On the night of Feb. 18, 1965, I was a TV journalist covering a peaceful night-time march from a local church to a prison in Marion, Ala., as part of a protest movement against the disenfranchisement of black voters in the Deep South.
It was always dangerous for TV to cover outside night-time events because our need for lights made us targets. I knew right away that my NBC News camera crew and I were in trouble when some locals sprayed black paint on the lenses of our cameras with no interference from local and state law enforcement officers on the scene.
And then the streetlights went out.
As the marchers emerged from the church, the so-called “law enforcement” officers waded in with a flying wedge and began beating them.
During the turmoil, a white man came up behind me and slugged me with an axe handle. (He was not arrested.). Bloody and beaten, I was taken to a hospital—and I survived. One of the marchers, Jimmie Lee Jackson, did not. He was shot and killed by a sState tTrooper in a nearby cafe while trying to defend his mother.
My beating, while it attracted national attention, was just a footnote to the real story. Jackson’s death inspired one of the most historic and significant events in the history of the Civil Rights Movement—a protest march from Selma to Montgomery, Alabama’s capitol, led by the Rev. Dr. Martin Luther King, Jr.
When demonstrators tried to carry out the march on Sunday, March 7, they were stopped, viciously clubbed and whipped by sState tTroopers on foot and on horseback, and tear gassed in a shocking assault that came to be known as “Bloody Sunday.” This shameful incident galvanized the nation, and the Congress, and President Lyndon B. Johnson into passing the Voting Rights Act of 1965.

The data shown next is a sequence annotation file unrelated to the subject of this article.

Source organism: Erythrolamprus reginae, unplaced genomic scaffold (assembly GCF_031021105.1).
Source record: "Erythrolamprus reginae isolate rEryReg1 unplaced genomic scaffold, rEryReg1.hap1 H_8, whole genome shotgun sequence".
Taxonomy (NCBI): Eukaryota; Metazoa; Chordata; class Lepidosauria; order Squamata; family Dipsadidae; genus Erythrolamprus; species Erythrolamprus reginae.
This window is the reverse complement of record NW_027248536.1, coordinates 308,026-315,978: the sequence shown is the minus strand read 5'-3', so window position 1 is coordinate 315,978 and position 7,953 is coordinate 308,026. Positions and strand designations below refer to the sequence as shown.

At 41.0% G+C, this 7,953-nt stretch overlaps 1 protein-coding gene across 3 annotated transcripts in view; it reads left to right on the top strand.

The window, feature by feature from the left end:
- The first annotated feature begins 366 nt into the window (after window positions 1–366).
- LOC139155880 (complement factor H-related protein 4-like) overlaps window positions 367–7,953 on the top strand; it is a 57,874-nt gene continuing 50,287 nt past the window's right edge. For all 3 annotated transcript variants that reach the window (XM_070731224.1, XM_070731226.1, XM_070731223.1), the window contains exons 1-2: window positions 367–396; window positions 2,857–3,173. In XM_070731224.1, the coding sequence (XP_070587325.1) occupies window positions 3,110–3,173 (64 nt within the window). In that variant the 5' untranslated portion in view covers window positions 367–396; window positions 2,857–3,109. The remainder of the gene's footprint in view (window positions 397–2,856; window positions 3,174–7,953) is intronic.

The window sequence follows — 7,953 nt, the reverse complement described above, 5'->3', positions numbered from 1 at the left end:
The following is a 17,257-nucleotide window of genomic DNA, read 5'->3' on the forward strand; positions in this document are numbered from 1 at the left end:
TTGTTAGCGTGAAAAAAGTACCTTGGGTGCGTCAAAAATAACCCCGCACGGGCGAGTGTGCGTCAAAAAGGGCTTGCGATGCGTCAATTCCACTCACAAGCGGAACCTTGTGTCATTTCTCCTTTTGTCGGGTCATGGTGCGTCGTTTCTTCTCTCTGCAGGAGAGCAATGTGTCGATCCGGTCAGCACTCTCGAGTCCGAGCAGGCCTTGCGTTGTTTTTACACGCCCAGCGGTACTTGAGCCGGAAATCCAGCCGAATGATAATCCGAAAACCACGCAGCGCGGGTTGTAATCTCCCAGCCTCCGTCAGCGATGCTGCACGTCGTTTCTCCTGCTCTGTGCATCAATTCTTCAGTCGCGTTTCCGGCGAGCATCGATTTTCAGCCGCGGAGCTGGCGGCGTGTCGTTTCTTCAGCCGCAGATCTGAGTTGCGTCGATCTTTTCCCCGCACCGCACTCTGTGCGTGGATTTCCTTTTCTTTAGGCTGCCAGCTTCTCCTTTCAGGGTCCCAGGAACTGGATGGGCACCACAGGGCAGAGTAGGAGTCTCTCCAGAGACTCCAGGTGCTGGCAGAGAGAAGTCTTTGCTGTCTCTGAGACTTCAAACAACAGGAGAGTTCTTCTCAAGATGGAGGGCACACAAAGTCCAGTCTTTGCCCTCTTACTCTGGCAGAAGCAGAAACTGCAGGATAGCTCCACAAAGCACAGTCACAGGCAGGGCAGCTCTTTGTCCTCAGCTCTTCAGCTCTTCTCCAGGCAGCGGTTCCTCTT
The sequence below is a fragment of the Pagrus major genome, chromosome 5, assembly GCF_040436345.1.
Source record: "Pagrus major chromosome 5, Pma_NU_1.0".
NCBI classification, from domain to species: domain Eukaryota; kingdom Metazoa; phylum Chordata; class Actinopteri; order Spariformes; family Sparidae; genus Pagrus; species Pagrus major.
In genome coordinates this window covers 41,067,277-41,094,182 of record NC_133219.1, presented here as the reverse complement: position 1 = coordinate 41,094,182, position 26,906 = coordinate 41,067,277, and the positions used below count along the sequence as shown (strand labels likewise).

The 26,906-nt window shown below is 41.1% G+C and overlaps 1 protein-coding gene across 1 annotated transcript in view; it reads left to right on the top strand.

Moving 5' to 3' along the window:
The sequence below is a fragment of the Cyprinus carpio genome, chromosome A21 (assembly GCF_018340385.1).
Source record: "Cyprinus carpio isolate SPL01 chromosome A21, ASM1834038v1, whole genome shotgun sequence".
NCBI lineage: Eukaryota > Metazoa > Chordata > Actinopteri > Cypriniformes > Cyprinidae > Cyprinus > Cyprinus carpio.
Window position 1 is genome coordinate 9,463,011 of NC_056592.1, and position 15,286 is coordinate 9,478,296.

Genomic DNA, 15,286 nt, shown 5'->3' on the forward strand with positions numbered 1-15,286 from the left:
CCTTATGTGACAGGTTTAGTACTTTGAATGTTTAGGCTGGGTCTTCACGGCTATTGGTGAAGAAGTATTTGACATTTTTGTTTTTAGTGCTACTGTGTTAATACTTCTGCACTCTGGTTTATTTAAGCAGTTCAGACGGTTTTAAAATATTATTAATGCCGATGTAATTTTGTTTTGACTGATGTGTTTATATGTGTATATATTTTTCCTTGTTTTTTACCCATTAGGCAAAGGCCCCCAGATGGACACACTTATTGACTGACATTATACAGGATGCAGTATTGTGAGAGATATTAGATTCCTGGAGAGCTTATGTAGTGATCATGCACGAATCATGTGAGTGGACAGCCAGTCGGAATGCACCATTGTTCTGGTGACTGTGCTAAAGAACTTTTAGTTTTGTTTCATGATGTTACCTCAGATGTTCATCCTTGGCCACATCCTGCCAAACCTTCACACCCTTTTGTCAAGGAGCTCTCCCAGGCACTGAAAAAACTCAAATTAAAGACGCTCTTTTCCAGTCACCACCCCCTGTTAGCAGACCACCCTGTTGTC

The march itself, as well as the passions and the drama that underlay this historic moment, are captured in a the timely new movie, entitled Selma. It has some minor flaws and has stirred a controversy about LBJ’s role in those events. But these are merely distractions.… Selma essentially gets it right. I was there and I know.
The film depicts events that changed the history of the country and carries an uncanny relevance to events of today, particularly the number of events of young black men being shot and killed by police officers. For that reason alone, Selma is must-see viewing, especially for young people.
But there is a much more important reason to see this film. It is a shockingly forceful reminder of what Conservatives on the Supreme Court have done to vitiate the most essential right of the “greatest democracy in the world”—the right to vote.
On June 25 of last year, the Court effectively struck down the heart of the Voting Rights Act by freeing nine states, mostly in the South, to change their election laws without advance federal approval.
Since then, at least nine states have moved to restrict voting rights. Is there anything more disgraceful in a democracy? Will the Supreme Court come to understand we’re not a Third World country?
The struggle for universal voting rights in not yet over.
Richard Valeriani was an NBC News correspondent for 28 years, covering the White House, the State Department, and such major stories as the assassination of JFK, the Civil Rights Revolution in the South and the War in the Falkland Islands. He was also the Washington correspondent for the Today show when news was news.